instruments. In each of these cases this was a less than satisfactory
response because the deficiencies in question involved personal rights,
which is an area where problems noted by the Committee should be addressed
as soon as possible. One of the cases involved a lack of mandatory notice
of safeguards for administrative penalties imposed by public officials,
which the Minister advised was remedied by a detailed information sheet
attached to infringement notices. The other case, which was particularly
relevant in the light of recent discussion of the international organisation
of the Olympic Games, concerned the Australian Sports Drug Agency Regulations
made expressly to enable the Agency to provide leadership in the fight
against the use of prohibited drugs in sport up to and beyond the Sydney
2000 Olympics. Here, following inquiries by the Committee, administrative
action was taken to protect the rights of intellectually disabled athletes
and of commercial companies dealing with the Agency. In both the present
cases drafting instructions have now been issued.
In a number of cases Ministers had given an undertaking to amend the
enabling or some other Act to meet the Committees concerns. In one
such case the required amendments had been passed by the House of Representatives
but were still being considered by the Senate and consideration of another
had reached an advanced stage with drafting instructions to be issued
shortly. In another case the Minister advised that a particular program
did not proceed and an undertaking was inadvertently overlooked. However,
the Minister had asked the agency for advice on the amendments to the
Act necessary to meet the undertaking and would advise the Committee when
this was received. In two other cases the undertaking had been delayed
due to the need to amend the enabling Act before implementation could
Other undertakings were affected by changes in the enabling Act. In two
cases the Minister advised that amendments of the enabling Act resulted
in the particular undertakings becoming unnecessary because the relevant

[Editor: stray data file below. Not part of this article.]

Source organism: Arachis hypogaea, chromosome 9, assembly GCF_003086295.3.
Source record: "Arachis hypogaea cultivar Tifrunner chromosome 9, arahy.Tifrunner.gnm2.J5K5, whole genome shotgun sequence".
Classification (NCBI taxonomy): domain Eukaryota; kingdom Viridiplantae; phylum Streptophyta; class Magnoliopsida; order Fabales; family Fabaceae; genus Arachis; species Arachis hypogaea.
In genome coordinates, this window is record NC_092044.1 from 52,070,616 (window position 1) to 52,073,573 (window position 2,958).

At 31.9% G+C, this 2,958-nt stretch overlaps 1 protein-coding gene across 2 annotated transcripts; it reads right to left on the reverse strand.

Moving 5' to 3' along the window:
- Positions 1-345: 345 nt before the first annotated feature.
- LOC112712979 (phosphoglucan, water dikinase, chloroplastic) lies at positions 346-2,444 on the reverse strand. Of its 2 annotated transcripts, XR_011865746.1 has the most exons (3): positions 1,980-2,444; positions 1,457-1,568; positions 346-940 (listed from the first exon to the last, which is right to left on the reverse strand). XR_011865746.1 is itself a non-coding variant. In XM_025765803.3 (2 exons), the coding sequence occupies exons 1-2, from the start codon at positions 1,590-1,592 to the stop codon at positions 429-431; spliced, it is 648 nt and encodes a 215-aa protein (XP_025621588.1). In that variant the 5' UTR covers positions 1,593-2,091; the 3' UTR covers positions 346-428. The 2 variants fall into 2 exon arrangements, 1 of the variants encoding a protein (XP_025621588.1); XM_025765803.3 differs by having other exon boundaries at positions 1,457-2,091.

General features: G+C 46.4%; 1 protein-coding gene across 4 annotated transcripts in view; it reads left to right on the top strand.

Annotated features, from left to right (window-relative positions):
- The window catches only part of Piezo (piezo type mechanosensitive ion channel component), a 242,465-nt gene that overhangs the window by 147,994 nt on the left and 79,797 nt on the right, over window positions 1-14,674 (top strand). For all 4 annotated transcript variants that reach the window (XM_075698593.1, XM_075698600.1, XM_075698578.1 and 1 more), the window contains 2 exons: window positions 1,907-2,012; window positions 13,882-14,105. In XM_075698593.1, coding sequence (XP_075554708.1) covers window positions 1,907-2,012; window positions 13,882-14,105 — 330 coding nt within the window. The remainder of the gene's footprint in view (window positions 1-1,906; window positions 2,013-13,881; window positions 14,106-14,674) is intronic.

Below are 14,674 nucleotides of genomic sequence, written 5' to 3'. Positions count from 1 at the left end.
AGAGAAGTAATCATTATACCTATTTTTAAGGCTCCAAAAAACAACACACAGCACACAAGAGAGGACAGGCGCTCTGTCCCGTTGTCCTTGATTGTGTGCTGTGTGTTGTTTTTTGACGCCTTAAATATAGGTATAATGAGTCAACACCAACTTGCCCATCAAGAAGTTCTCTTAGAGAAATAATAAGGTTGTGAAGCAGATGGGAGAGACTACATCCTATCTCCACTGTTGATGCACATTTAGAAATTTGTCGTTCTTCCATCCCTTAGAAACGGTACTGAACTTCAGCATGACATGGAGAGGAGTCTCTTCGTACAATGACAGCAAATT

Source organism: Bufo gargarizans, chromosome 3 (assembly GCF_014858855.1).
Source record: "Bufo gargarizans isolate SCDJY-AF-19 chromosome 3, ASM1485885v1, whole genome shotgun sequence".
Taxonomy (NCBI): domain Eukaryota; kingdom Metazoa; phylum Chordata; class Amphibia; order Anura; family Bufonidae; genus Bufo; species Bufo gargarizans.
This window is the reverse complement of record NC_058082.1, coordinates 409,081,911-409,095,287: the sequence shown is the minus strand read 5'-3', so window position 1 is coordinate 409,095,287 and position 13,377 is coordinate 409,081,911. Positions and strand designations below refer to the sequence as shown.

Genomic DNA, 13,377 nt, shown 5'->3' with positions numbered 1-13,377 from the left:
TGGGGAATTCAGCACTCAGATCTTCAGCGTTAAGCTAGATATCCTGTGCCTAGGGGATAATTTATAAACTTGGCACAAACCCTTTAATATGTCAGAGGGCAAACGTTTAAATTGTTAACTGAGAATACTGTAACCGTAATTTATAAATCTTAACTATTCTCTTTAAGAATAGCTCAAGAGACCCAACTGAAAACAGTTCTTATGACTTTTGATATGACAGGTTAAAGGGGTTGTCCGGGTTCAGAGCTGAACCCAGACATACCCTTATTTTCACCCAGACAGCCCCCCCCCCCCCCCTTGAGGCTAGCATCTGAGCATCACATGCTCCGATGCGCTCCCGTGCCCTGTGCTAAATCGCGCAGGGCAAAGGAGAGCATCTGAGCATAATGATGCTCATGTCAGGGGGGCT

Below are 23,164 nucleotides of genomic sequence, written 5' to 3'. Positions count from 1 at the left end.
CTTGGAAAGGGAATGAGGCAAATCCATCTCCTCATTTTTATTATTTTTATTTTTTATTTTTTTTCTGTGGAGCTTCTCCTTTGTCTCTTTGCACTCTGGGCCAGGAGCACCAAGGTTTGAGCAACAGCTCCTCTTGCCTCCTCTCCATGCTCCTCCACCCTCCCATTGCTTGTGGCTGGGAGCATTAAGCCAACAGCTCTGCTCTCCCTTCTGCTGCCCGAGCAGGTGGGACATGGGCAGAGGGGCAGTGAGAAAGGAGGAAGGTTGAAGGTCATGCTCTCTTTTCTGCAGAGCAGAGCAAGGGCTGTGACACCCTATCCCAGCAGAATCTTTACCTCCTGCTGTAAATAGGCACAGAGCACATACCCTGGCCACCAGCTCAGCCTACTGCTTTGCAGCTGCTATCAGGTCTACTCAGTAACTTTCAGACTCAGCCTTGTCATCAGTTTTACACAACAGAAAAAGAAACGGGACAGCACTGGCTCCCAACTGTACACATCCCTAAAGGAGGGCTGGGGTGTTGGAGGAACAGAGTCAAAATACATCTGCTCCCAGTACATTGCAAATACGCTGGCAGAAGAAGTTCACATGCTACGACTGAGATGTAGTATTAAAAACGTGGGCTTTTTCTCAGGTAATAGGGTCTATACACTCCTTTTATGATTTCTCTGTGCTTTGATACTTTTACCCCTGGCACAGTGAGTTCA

legislative provisions had been superseded. In another case the Minister
advised that extensive amendments of the Act following a major review
had delayed implementation of undertakings, although draft amendments
of the required regulations had now been received. In another similar
case the Minister advised that amendments of regulations which had now
been finalised had been delayed by the commencement of amendments of the
One particularly important area for the Committee to monitor is undertakings
relating to national uniform legislative schemes. There are presently
four separate undertakings outstanding to amend regulations made under
the road transport reform national scheme, which provided for model laws
which would then be enacted by all the States and Territories. The legislation
also provided for a Ministerial Council which had to approve model laws
and any amendment of them. The different Acts which set the broad framework
of the scheme did not themselves include any substantive provisions regulating
vehicles or traffic, but instead provided for this to be done by regulation.
The Committee considered the regulations comprising the different modules
of the scheme and over a two year period received undertakings to amend
to remove strict liability offences, to provide for AAT review and to
improve safeguards for administrative penalties. The Minister also advised
that the regulations would not commence before the amendments were made.
The Committee reported in detail on these undertakings on 19 September
1995, Senate Hansard p.976, and 12 March 1998, Senate Hansard p.892.
The Minister has now advised that amendments have been drafted in relation
to two of the four sets of regulations although final clearance still
has to be obtained from the Australian Transport Council and all of the
State and Territory governments. However, this was acceptable in light
of the Ministers assurance that the original regulations would not
commence until amendments had met the Committees concerns. The Minister
also advised that it is unlikely that the other two will commence because
a review was about to be initiated. The National Road Transport Commission
has advised, however, that any revised regulations will take into account
the concerns of the Committee.
There are a few matters arising out of this exercise which require further
action, but in general the Committee can report that the position in relation
to implementation of undertakings given to the Committee is broadly acceptable.
The Committee intends to continue to monitor closely compliance with undertakings.